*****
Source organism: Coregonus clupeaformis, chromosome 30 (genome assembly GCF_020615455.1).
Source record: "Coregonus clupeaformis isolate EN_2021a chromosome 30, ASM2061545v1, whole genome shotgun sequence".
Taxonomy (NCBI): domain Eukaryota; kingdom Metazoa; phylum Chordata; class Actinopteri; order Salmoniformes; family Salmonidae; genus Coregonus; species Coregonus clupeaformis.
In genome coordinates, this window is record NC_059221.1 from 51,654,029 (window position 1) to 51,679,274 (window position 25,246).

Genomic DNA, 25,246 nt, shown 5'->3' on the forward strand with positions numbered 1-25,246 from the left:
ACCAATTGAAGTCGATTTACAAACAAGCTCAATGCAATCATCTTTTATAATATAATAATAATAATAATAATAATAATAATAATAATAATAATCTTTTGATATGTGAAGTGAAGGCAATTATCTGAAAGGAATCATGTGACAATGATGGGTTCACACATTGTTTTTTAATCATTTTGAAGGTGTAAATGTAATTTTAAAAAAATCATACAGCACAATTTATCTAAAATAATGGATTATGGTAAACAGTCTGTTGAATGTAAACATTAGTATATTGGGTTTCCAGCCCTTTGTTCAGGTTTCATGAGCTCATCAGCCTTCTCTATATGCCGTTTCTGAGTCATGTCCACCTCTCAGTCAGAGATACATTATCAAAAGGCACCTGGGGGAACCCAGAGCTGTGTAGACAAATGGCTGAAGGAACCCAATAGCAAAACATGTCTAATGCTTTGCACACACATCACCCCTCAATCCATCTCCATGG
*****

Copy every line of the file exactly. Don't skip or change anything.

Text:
Source organism: Coregonus clupeaformis, chromosome 30 (genome assembly GCF_020615455.1).
Source record: "Coregonus clupeaformis isolate EN_2021a chromosome 30, ASM2061545v1, whole genome shotgun sequence".
Taxonomy (NCBI): domain Eukaryota; kingdom Metazoa; phylum Chordata; class Actinopteri; order Salmoniformes; family Salmonidae; genus Coregonus; species Coregonus clupeaformis.
In genome coordinates, this window is record NC_059221.1 from 51,654,029 (window position 1) to 51,679,274 (window position 25,246).

Genomic DNA, 25,246 nt, shown 5'->3' on the forward strand with positions numbered 1-25,246 from the left:
ACCAATTGAAGTCGATTTACAAACAAGCTCAATGCAATCATCTTTTATAATATAATAATAATAATAATAATAATAATAATAATAATAATAATCTTTTGATATGTGAAGTGAAGGCAATTATCTGAAAGGAATCATGTGACAATGATGGGTTCACACATTGTTTTTTAATCATTTTGAAGGTGTAAATGTAATTTTAAAAAAATCATACAGCACAATTTATCTAAAATAATGGATTATGGTAAACAGTCTGTTGAATGTAAACATTAGTATATTGGGTTTCCAGCCCTTTGTTCAGGTTTCATGAGCTCATCAGCCTTCTCTATATGCCGTTTCTGAGTCATGTCCACCTCTCAGTCAGAGATACATTATCAAAAGGCACCTGGGGGAACCCAGAGCTGTGTAGACAAATGGCTGAAGGAACCCAATAGCAAAACATGTCTAATGCTTTGCACACACATCACCCCTCAATCCATCTCCATGG